The heat comes on thick and fast. In the Midwest, sometimes winter moves right into summer without leaving much room for spring besides a week of rain and gloom. Then the sun heats the ground up fast, dissolving the snow overnight, and before you know it the temperatures are climbing and you don’t remember the horror of winter at all. Suddenly it’s summer.
When you’re young and broke and living month-to-month in some rental close to your friends, you give up the central air conditioning of your childhood. You forget what it felt like to step through your front door into the sweet relief, the chilly shock, of a house with an AC that cooled down the whole house. But you can’t afford that, and even if you had central air nobody would turn it on and pay those insane electric bills.
Maybe you spend the summer with the windows open and a fan propped precariously in the ledge, hoping and praying for the cool-down of nighttime, wishing for a breeze. You remember what it felt like as a child sitting in the dusty backseat of a farm vehicle with no AC, the windows open and whipping the air, still warm but at least it was moving, back to you and mingling with the hot dust inside the car. You used to draw pictures in that dust and come out gritty, dirty bare feet and dust under your fingernails. But that kind of heat, the windows-open driving too fast kind, felt like freedom.
We buy baby pools, fill them up with the hose and sit in lawn chairs in the ice-cold water. We melt down on porches. We drink too much so we can pass out quickly; it’s too hot to sleep. We haul bedding to the cold, dank basement and fall asleep there when the humidity descends like a big, sticky beast. You adjust to sleeping arrangements, staying far, far away from your bedmate unless you’re fucking near the fan. Your bodies leave imprints of sweat on the sheets. Or you close the windows, pull the blinds, keep the lights off and the doors shut; live like mushrooms and moles in the darkness. You can hide away all day in the shade of welcoming trees or packed lakes or pay $100 to spend the night in a hotel room, humming with cold air and keeping you awake because that chill feels so foreign, when you get really desperate.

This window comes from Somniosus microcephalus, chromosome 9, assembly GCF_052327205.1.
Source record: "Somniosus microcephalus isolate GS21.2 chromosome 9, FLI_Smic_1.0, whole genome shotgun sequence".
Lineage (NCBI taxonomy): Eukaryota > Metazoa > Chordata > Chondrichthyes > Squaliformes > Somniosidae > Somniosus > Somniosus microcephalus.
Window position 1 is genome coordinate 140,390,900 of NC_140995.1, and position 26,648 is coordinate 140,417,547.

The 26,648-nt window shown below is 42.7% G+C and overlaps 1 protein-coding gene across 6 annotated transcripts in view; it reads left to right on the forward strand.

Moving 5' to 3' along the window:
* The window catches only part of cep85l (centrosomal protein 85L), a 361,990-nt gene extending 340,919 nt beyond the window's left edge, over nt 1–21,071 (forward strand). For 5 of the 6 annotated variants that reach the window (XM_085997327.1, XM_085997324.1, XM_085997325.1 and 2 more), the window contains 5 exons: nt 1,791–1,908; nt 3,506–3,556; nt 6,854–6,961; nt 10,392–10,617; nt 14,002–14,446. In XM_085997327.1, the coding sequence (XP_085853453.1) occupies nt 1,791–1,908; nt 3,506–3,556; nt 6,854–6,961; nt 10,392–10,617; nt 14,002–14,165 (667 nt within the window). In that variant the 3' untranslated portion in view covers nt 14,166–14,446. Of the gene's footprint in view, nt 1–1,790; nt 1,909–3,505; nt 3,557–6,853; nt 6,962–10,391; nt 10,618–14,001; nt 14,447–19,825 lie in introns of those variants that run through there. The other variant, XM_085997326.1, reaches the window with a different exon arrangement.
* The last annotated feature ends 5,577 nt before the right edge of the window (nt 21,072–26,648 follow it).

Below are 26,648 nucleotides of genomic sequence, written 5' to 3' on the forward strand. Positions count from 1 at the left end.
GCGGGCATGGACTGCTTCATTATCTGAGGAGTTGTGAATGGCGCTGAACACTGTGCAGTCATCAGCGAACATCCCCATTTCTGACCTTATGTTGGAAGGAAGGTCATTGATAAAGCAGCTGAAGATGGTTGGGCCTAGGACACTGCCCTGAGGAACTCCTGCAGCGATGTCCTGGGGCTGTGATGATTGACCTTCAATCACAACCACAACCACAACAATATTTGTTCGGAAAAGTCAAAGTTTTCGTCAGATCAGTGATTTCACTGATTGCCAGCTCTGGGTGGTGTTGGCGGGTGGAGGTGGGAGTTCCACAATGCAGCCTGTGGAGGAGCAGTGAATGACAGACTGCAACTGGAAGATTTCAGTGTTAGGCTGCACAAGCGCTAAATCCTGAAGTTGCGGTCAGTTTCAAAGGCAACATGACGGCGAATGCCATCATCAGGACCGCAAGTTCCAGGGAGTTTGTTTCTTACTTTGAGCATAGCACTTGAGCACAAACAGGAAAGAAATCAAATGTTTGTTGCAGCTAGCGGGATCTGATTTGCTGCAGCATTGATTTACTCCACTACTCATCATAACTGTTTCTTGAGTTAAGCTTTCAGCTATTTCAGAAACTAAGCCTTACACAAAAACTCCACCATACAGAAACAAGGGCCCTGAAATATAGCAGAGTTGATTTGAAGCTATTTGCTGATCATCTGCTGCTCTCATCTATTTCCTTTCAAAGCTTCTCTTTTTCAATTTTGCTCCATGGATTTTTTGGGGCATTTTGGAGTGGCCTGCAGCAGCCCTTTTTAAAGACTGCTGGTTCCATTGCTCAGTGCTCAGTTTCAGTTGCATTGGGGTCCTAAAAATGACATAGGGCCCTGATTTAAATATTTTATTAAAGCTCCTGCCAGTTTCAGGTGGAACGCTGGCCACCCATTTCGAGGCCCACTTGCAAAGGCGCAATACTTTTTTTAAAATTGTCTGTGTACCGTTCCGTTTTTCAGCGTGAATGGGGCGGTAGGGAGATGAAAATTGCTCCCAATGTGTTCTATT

The summer coats everyone in its steamy glisten; you step outside and in two minutes your whole body starts to shine, sweat runs in rivers from your neck down your back and into the hollows of your collarbones, where lovers lean their heads to drink. Dogs pant to stay cool and men do too, sundress season sending them into a frenzy of skin. You choose dresses that don’t touch your body but instead float free-form and catch the wind. Everyone looks flushed, a little hazy around their edges and infinitely prettier, skin glowing golden and pink and tawny brown. You keep water bottles in the freezer and roll them down your arms, let them defrost and drip chills all over your body. You hang on and wait for rain to roll in and throw the trees around and pour hard and scatter leaves, but with those big summer tantrum storms is a little respite from the heat. The rain and thunder breaks it up for a night or two.
We haul big, unwieldily AC units, $98 at Walmart when you can find them and Craigslist when you can’t – don’t look in the worst part of July, good luck – and we nail them into the windows and breathe easy at the first icy blast. But the AC unit, with all the peace and sleep it brings to a room, kills the romance of the heat, washes away the tossing and turning and sweat of the summer and with it, that steamy, easy feeling.